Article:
Rising tide of 'militant secularisation' in Britain
In a speech delivered at the Vatican a high-profile Muslim Peer will emphasise her view that Britian and other European countries need to become more confident and more comfortable in their Christianity.
Baroness Warsi, who is the first female Muslim cabinet minister, is currently leading a large ministerial delegation from the UK to the Vatican as a reciprocal visit following the State Visit by Pope Benedict XVI to the Britain in 2010.
In an article in the Telegraph she has written:
"I will be arguing that to create a more just society, people need to feel stronger in their religious identities and more confident in their creeds. In practice this means individuals not diluting their faiths and nations not denying their religious heritages.
"This is a message I’ve delivered before. But today I will be taking the argument one step further. I will be arguing for Europe to become more confident and more comfortable in its Christianity. The point is this: the societies we live in, the cultures we have created, the values we hold and the things we fight for all stem from centuries of discussion, dissent and belief in Christianity."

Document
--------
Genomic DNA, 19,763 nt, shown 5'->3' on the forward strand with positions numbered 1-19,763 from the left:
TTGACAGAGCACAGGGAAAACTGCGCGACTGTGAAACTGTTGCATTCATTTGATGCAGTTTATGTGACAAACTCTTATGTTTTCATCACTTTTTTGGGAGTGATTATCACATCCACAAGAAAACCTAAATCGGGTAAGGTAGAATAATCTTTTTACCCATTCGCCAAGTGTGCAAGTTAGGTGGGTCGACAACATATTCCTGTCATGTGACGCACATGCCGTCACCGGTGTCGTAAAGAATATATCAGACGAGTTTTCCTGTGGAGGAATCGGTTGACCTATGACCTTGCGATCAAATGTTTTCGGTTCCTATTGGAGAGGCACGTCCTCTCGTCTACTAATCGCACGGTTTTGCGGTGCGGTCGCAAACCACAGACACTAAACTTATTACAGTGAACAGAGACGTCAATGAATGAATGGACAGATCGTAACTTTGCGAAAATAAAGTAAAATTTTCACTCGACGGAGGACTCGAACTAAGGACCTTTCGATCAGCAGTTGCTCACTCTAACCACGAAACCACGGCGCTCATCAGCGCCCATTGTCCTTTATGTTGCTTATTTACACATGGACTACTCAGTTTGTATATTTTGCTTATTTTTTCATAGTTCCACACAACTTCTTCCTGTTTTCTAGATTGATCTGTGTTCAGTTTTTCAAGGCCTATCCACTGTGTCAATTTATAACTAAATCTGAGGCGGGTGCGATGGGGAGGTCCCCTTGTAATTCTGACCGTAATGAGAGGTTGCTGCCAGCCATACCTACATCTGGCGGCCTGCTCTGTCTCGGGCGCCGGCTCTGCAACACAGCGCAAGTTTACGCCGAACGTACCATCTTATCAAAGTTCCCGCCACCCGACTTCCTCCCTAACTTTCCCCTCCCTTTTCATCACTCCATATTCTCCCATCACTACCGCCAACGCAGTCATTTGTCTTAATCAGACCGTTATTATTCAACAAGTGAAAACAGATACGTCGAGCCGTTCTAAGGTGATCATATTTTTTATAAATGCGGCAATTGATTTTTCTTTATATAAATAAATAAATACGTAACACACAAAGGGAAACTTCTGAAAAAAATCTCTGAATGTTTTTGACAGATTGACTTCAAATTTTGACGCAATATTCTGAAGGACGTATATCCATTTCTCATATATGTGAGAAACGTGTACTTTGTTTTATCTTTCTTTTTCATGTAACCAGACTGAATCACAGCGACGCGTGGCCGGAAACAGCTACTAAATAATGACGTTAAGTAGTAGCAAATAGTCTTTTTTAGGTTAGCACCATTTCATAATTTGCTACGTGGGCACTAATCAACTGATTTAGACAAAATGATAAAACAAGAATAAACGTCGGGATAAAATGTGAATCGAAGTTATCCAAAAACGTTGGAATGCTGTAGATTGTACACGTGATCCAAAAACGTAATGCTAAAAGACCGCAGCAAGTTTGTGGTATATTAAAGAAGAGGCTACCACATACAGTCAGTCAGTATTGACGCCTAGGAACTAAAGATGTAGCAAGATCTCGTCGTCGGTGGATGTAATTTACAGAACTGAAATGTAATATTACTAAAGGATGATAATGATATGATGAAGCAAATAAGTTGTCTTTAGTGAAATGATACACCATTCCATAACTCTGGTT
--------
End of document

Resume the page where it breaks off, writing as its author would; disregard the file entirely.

Coming days after a High Court ruling that a Devon town council had acted unlawfully by allownig prayers to be said at meetings, the Muslim peer and senior Conservative has echoed the words of Prime Minister David Cameron who said last December that the UK was a Christian country and 'should not be afraid to say so.'
While the British Humanist Association has described Baroness Warsi's comments as "outdated, unwarranted and divisive" she believes that the nation's Christian values "shine through our politics, our public life, our culture, our economics, our language and our architecture".
She is "astonished" that those who wrote the European Constitution made no reference to God or Christianity and she received "countless messages of support" when, two days before the Pope's UK visit last September, she said that the government should 'do God'.